That’s probably a longshot. Kevin Durant, Kawhi Leonard and LeBron James are locks for three of the six forward spots. Anthony DavisJimmy ButlerDraymond Green and Giannis Antetokounmpo should also rank ahead of George. Gordon HaywardPaul MillsapKevin Love are firmly in the mix, too. That’s a lot of ground to make up and other contenders to fend off.

But it’s likely worth it for the Pacers to keep George past the deadline and let him try. The upside is so high.

If George doesn’t make an All-NBA team, Indiana could always trade him at any point before the next trade deadline. He could also qualify as a designated veteran player by making a 2017-18 All-NBA team and re-signing as a free agent in 2018, but by then, it’d be too late for the Pacers to trade him if they don’t have the major financial advantage.

At some point, Indiana could ask George to pledge to stay for his max, whatever that winds up being. That wouldn’t be binding, but his response could be telling.

For now, if I were the Pacers, I’d hope he makes All-NBA this year and dare him to reject the designated-veteran-player extension. If he qualifies and turns that down, that would absolutely be telling.

But I’d also be exploring the trade market now, hoping for an offer that knocks my socks off but more realistically gaining understanding for when dealing George becomes more logical.

Report: Clippers’ Chris Paul cleared, could play against Warriors on Thursday

Los Angeles Clippers' Chris Paul shoots as Portland Trail Blazers' Al-Farouq Aminu watches during the first half of an NBA preseason basketball game Thursday, Oct. 13, 2016, in Los Angeles. (AP Photo/Jae C. Hong)
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Chris Paul tore a ligament in his left thumb last month, and the Clippers announced he’d miss 6-8 weeks.

He could return just over five weeks after injury, when the Clippers face the Warriors on Thursday.

Clippers coach Doc Rivers, via Andrew Han of ESPN:

“He looked great. He went through the whole practice [on Tuesday]. You know, so it was good. Really good,” Rivers said before practice on Wednesday. “He could play tomorrow. I mean, I can’t tell you if he will or not, but he’s been cleared medically. But we just want to make sure that he’s comfortable playing.”

The Clippers have slid to fourth in the West, leading the fifth-place Jazz by just half a game. It’s probably too late to catch the third-place Rockets, who are five games up. But maintaining home-court advantage in the first round is important.

Paul should help.

The Clippers remain dangerous when healthy. They’ve outscored teams by 15.1 points per 100 possessions when Paul, Blake Griffin, DeAndre Jordan and J.J. Redick share the court. With those four, they score and defend at rates that would lead the league if it weren’t for Golden State’s historic offensive rating.

DeMarcus Cousins on trade from Kings: “I’m not sour”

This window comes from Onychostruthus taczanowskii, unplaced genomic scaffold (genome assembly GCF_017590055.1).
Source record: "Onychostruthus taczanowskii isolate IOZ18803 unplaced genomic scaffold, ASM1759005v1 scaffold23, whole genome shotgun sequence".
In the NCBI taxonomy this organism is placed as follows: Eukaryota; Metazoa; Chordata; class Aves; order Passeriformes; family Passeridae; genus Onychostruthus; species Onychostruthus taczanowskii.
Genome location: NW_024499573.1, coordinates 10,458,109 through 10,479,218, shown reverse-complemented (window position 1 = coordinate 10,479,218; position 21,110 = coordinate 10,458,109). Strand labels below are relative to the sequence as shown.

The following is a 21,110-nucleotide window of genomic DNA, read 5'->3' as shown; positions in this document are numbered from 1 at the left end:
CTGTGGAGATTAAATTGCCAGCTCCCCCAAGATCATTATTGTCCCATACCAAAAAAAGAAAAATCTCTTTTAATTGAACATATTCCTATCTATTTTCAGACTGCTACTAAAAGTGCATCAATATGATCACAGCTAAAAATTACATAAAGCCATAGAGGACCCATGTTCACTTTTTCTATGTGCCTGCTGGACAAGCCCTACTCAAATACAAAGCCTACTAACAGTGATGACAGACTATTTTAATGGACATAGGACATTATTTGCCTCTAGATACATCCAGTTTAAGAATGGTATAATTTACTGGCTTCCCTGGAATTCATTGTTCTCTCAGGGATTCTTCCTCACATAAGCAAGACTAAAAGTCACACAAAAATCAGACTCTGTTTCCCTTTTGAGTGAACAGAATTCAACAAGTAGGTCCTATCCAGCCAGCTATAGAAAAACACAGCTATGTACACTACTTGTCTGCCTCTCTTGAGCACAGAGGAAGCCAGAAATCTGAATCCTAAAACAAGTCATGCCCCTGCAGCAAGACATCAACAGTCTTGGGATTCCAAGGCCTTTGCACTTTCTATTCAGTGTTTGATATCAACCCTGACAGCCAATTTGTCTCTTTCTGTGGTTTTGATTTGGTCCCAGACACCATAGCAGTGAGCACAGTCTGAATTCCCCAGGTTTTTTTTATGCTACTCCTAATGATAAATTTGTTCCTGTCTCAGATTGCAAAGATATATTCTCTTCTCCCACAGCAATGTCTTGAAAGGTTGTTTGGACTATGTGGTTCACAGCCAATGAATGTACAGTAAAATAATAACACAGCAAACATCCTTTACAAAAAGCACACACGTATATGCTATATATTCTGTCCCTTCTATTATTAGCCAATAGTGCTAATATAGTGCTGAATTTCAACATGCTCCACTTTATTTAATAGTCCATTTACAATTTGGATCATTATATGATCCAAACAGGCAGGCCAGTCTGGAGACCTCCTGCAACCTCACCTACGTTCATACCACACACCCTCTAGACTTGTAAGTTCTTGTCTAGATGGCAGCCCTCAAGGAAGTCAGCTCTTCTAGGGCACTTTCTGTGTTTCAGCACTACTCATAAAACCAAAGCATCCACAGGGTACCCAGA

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DeMarcus Cousins met with the press for the first time in New Orleans, and they got a vision of the relaxed and happy side of the big man.

He was cracking jokes, saying he thought himself and Anthony Davis would blend perfectly, and being engaging.

One of the best parts was Cousins being asked how competitive he is, and Cousins replied “About 17 technicals worth.”

Cousins also talked a fair amount about how he and Davis would work together.

Cousins talked a good game, now he has to show it started Thursday on the court against the Rockets.

Report: Wizards trade first-round pick to get Bojan Bogdanovic and Chris McCullough, unload Andrew Nicholson

WASHINGTON, DC - DECEMBER 30: John Wall #2 of the Washington Wizards battles Bojan Bogdanovic #44 of the Brooklyn Nets for a loose ball during the first half at Verizon Center on December 30, 2016 in Washington, DC. NOTE TO USER: User expressly acknowledges and agrees that, by downloading and or using this photograph, User is consenting to the terms and conditions of the Getty Images License Agreement. (Photo by Patrick Smith/Getty Images)
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John Wall has been so good, he made himself right.

The Wizards’ starters have been awesome, and their bench has been about equally bad. With Washington surging to third in the East, and the fourth-place Raptors making their move with Serge Ibaka, this was no time to idle.

So, as Wall predicted, the Wizards traded for bench helpBojan Bogdanovic and Chris McCullough from the Nets.

Adrian Wojnarowski of Yahoo Sports:

Andrew Nicholson, with three years and $19,911,007 remaining after this season, had negative value. He was part of the reason the Wizards’ bench stunk. Likewise, Marcus Thornton provided little in reserve. A 29-year-old on an expiring minimum contract, he was likely included only so Washington didn’t exceed the roster maximum of 15 players.

Essentially the Wizards traded a first-round pick for Bogdanovic, McCullough and shedding Nicholson.

Bogdanovic will provide wing scoring for a reserve unit badly in need of juice. He has been an ineffective defender, but his 6-foot-8 frame offers a path to improvement on that end.

The 27-year-old will be a restricted free agent next summer. Assuming re-signing Otto Porter is the priority, keeping Bogdanovic could push Washington into the luxury tax — likely a non-starter. This could win up just a rental, but there’s plenty of time to evaluate Bogdanovic’s (and everyone else’s) long-term fit.

The Nets drafted McCullough No. 29 in 2015 as a project, and he remains one. The 22-year-old has spent far more time in the D-League than the NBA this season. It’s unlikely he contributes this season, as lower as the bar is for the Wizards’ bench. He has two additional seasons left on his rookie-scale contract, time for Washington to figure out what it has.

Now, Brooklyn has a couple first-round picks this year — the Celtics’ and the Wizards’. That doesn’t amount to much, but the Nets are so far from relevance, getting even younger is a wise path forward.